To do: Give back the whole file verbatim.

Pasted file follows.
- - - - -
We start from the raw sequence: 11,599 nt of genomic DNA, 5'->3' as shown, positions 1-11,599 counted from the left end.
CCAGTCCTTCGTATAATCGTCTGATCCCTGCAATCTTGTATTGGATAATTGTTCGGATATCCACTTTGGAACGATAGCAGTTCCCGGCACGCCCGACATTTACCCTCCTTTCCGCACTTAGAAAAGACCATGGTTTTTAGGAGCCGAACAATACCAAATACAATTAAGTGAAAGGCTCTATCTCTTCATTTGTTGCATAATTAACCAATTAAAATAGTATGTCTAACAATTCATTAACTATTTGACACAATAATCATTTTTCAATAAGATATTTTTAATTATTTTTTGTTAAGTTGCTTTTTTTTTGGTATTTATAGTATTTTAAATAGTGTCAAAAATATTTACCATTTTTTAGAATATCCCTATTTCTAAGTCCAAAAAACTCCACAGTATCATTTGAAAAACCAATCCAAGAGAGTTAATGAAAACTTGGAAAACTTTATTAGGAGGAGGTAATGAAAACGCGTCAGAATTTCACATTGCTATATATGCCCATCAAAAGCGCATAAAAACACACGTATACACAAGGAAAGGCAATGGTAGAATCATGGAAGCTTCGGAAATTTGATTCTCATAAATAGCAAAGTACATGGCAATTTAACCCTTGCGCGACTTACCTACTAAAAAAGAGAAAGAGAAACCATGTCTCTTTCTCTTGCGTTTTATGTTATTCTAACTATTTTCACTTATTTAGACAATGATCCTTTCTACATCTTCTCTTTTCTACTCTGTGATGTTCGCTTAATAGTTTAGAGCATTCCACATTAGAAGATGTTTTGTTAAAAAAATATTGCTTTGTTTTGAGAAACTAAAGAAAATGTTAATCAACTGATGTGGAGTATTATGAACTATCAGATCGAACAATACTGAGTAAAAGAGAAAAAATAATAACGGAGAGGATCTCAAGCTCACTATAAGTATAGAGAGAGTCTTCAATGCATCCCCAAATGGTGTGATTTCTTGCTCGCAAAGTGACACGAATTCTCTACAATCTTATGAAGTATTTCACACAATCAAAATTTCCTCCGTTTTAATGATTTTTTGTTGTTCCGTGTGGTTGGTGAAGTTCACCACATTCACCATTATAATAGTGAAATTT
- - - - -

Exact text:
We start from the raw sequence: 11,599 nt of genomic DNA, 5'->3' as shown, positions 1-11,599 counted from the left end.
CCAGTCCTTCGTATAATCGTCTGATCCCTGCAATCTTGTATTGGATAATTGTTCGGATATCCACTTTGGAACGATAGCAGTTCCCGGCACGCCCGACATTTACCCTCCTTTCCGCACTTAGAAAAGACCATGGTTTTTAGGAGCCGAACAATACCAAATACAATTAAGTGAAAGGCTCTATCTCTTCATTTGTTGCATAATTAACCAATTAAAATAGTATGTCTAACAATTCATTAACTATTTGACACAATAATCATTTTTCAATAAGATATTTTTAATTATTTTTTGTTAAGTTGCTTTTTTTTTGGTATTTATAGTATTTTAAATAGTGTCAAAAATATTTACCATTTTTTAGAATATCCCTATTTCTAAGTCCAAAAAACTCCACAGTATCATTTGAAAAACCAATCCAAGAGAGTTAATGAAAACTTGGAAAACTTTATTAGGAGGAGGTAATGAAAACGCGTCAGAATTTCACATTGCTATATATGCCCATCAAAAGCGCATAAAAACACACGTATACACAAGGAAAGGCAATGGTAGAATCATGGAAGCTTCGGAAATTTGATTCTCATAAATAGCAAAGTACATGGCAATTTAACCCTTGCGCGACTTACCTACTAAAAAAGAGAAAGAGAAACCATGTCTCTTTCTCTTGCGTTTTATGTTATTCTAACTATTTTCACTTATTTAGACAATGATCCTTTCTACATCTTCTCTTTTCTACTCTGTGATGTTCGCTTAATAGTTTAGAGCATTCCACATTAGAAGATGTTTTGTTAAAAAAATATTGCTTTGTTTTGAGAAACTAAAGAAAATGTTAATCAACTGATGTGGAGTATTATGAACTATCAGATCGAACAATACTGAGTAAAAGAGAAAAAATAATAACGGAGAGGATCTCAAGCTCACTATAAGTATAGAGAGAGTCTTCAATGCATCCCCAAATGGTGTGATTTCTTGCTCGCAAAGTGACACGAATTCTCTACAATCTTATGAAGTATTTCACACAATCAAAATTTCCTCCGTTTTAATGATTTTTTGTTGTTCCGTGTGGTTGGTGAAGTTCACCACATTCACCATTATAATAGTGAAATTT